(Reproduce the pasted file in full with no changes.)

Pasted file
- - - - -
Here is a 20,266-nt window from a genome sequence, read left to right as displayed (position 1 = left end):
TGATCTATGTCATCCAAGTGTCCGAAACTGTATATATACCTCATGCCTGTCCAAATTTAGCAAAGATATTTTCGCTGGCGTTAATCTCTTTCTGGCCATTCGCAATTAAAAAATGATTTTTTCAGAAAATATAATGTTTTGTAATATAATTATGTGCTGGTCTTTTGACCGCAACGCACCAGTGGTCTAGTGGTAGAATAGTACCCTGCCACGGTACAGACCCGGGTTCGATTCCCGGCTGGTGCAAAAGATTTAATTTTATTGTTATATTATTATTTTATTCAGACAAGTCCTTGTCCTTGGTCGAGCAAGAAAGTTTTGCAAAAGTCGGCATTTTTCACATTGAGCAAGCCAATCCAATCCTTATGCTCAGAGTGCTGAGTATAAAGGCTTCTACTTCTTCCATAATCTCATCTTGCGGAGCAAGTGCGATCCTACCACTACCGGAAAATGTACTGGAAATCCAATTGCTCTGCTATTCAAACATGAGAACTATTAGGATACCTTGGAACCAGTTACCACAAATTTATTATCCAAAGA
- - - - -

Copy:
Here is a 20,266-nt window from a genome sequence, read left to right as displayed (position 1 = left end):
TGATCTATGTCATCCAAGTGTCCGAAACTGTATATATACCTCATGCCTGTCCAAATTTAGCAAAGATATTTTCGCTGGCGTTAATCTCTTTCTGGCCATTCGCAATTAAAAAATGATTTTTTCAGAAAATATAATGTTTTGTAATATAATTATGTGCTGGTCTTTTGACCGCAACGCACCAGTGGTCTAGTGGTAGAATAGTACCCTGCCACGGTACAGACCCGGGTTCGATTCCCGGCTGGTGCAAAAGATTTAATTTTATTGTTATATTATTATTTTATTCAGACAAGTCCTTGTCCTTGGTCGAGCAAGAAAGTTTTGCAAAAGTCGGCATTTTTCACATTGAGCAAGCCAATCCAATCCTTATGCTCAGAGTGCTGAGTATAAAGGCTTCTACTTCTTCCATAATCTCATCTTGCGGAGCAAGTGCGATCCTACCACTACCGGAAAATGTACTGGAAATCCAATTGCTCTGCTATTCAAACATGAGAACTATTAGGATACCTTGGAACCAGTTACCACAAATTTATTATCCAAAGA